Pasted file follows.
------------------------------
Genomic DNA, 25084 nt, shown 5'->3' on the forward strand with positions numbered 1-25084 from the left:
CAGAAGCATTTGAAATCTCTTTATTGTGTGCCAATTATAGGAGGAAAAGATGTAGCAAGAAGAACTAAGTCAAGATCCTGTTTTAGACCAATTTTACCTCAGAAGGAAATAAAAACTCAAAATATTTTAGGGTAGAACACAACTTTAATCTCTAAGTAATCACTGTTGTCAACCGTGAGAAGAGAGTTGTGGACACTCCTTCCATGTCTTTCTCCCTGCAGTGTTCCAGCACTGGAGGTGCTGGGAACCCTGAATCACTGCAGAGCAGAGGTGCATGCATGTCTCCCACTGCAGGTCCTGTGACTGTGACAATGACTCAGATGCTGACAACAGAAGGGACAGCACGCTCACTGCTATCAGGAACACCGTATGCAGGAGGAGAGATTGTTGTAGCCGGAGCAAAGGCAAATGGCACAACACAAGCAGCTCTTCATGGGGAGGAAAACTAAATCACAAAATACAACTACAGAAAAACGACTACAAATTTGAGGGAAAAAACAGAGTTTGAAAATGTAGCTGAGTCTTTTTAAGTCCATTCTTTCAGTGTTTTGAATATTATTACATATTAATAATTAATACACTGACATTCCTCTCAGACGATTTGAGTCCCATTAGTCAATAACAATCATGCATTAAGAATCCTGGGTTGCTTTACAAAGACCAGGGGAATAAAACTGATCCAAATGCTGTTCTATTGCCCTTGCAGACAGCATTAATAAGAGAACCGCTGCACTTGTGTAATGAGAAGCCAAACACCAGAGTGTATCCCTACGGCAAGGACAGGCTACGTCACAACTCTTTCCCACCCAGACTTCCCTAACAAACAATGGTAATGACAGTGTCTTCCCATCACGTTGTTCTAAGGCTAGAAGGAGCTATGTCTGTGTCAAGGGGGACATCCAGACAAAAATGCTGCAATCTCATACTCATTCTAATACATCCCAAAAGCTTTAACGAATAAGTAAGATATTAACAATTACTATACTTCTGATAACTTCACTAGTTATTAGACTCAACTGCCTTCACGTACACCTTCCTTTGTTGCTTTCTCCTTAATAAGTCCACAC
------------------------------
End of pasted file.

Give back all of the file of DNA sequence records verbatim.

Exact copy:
Genomic DNA, 25084 nt, shown 5'->3' on the forward strand with positions numbered 1-25084 from the left:
CAGAAGCATTTGAAATCTCTTTATTGTGTGCCAATTATAGGAGGAAAAGATGTAGCAAGAAGAACTAAGTCAAGATCCTGTTTTAGACCAATTTTACCTCAGAAGGAAATAAAAACTCAAAATATTTTAGGGTAGAACACAACTTTAATCTCTAAGTAATCACTGTTGTCAACCGTGAGAAGAGAGTTGTGGACACTCCTTCCATGTCTTTCTCCCTGCAGTGTTCCAGCACTGGAGGTGCTGGGAACCCTGAATCACTGCAGAGCAGAGGTGCATGCATGTCTCCCACTGCAGGTCCTGTGACTGTGACAATGACTCAGATGCTGACAACAGAAGGGACAGCACGCTCACTGCTATCAGGAACACCGTATGCAGGAGGAGAGATTGTTGTAGCCGGAGCAAAGGCAAATGGCACAACACAAGCAGCTCTTCATGGGGAGGAAAACTAAATCACAAAATACAACTACAGAAAAACGACTACAAATTTGAGGGAAAAAACAGAGTTTGAAAATGTAGCTGAGTCTTTTTAAGTCCATTCTTTCAGTGTTTTGAATATTATTACATATTAATAATTAATACACTGACATTCCTCTCAGACGATTTGAGTCCCATTAGTCAATAACAATCATGCATTAAGAATCCTGGGTTGCTTTACAAAGACCAGGGGAATAAAACTGATCCAAATGCTGTTCTATTGCCCTTGCAGACAGCATTAATAAGAGAACCGCTGCACTTGTGTAATGAGAAGCCAAACACCAGAGTGTATCCCTACGGCAAGGACAGGCTACGTCACAACTCTTTCCCACCCAGACTTCCCTAACAAACAATGGTAATGACAGTGTCTTCCCATCACGTTGTTCTAAGGCTAGAAGGAGCTATGTCTGTGTCAAGGGGGACATCCAGACAAAAATGCTGCAATCTCATACTCATTCTAATACATCCCAAAAGCTTTAACGAATAAGTAAGATATTAACAATTACTATACTTCTGATAACTTCACTAGTTATTAGACTCAACTGCCTTCACGTACACCTTCCTTTGTTGCTTTCTCCTTAATAAGTCCACAC